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Sexual and Reproductive Health

Scabies

​​Scabies is caused by mites that burrow into the top layer of the skin and lay eggs.


How do I get scabies?

You can get scabies by:
  • having skin-to-skin contact with a person who has scabies
  • sharing clothes, towels, bedding, or sleeping bags with a person who has scabies

How do I know I have scabies?

Scabies can cause an itchy rash that is most often on the wrists, in the creases of the elbows and/or knees, and between the fingers. The rash might be tiny red bumps, small blisters, white lines, or look like scratch marks.

The itching often gets worse when the body is warm (e.g., after a warm bath, at night when you’re covered with blankets).

It can take weeks before you have symptoms. But, scabies can spread from person to person before the rash and itching starts.

How is scabies treated?

Scabies doesn’t go away without treatment. Follow these steps and do all steps on the same day.

  1. Treat scabies with a special cream or lotion that kills mites. You can buy it at a drugstore without a prescription. Follow the package directions or ask a pharmacist. Put the lotion on the whole body from the neck down. Put clean clothes on after treatment. Talk to your pharmacist, doctor, or nurse if you have questions or if you’re pregnant, breastfeeding, or treating a child under 2.
  2. You must treat all clothes, towels, and bedding used during treatment and any unwashed items used 2 to 3 days before treatment. To do this, wash all items in hot water (50 °C) and put them in a dryer for at least 20 minutes on the hottest setting. If any items can’t be washed, have them dry‑cleaned or loosely pack them in a sealed plastic bag. Put the bag in the freezer for 2 to 7 days.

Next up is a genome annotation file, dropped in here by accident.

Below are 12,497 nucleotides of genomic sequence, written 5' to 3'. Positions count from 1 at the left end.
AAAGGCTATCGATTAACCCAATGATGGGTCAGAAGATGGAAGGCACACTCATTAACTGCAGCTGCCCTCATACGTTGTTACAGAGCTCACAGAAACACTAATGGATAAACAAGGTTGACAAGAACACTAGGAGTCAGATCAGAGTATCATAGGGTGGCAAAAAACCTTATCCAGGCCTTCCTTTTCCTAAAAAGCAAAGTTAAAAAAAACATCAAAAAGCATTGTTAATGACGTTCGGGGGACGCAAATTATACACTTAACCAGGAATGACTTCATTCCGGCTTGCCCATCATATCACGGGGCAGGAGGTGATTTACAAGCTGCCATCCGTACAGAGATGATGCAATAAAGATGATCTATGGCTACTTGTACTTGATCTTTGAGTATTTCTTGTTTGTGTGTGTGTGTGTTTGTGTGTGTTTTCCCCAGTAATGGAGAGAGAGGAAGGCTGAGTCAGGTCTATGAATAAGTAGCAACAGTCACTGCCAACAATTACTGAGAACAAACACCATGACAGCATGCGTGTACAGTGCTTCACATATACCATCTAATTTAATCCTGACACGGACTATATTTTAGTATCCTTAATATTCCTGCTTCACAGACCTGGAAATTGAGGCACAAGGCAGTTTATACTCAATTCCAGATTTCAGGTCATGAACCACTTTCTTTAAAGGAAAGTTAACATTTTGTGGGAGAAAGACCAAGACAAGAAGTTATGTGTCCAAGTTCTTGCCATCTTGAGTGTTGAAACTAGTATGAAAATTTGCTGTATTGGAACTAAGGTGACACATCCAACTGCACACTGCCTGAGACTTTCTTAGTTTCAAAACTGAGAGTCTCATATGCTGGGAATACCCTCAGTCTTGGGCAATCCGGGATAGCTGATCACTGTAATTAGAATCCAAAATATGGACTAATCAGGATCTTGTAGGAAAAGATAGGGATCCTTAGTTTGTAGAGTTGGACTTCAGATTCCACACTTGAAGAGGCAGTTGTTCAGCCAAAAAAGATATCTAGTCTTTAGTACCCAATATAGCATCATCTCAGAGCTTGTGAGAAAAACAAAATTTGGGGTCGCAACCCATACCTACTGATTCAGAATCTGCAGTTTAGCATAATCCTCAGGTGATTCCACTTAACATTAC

3. Vacuum mattresses, pillows, rugs, beds, and furniture.

The itching and rash might not go away for days or weeks. If the itching doesn’t get better (or it gets worse and it’s been at least 2 weeks after treatment), talk to your nurse or doctor. You may need to repeat the treatment.

How can I prevent scabies?

If someone has scabies, everyone who lives with that person must be treated at the same time (even if there is no rash or itching). Anyone who has had skin‑to‑skin contact or shares clothes, towels, or bedding with the person who has scabies must be treated.

Children who have scabies must stay home from school and daycare until they’ve been treated.

Adults who have scabies can not work in hospitals, nursing homes, extended care facilities, personal care or childcare places until they’ve been treated.

What if I still have symptoms following treatment?

Please contact your healthcare provider.

For More Information

  • Health Link – Health Advice 24/7: 811

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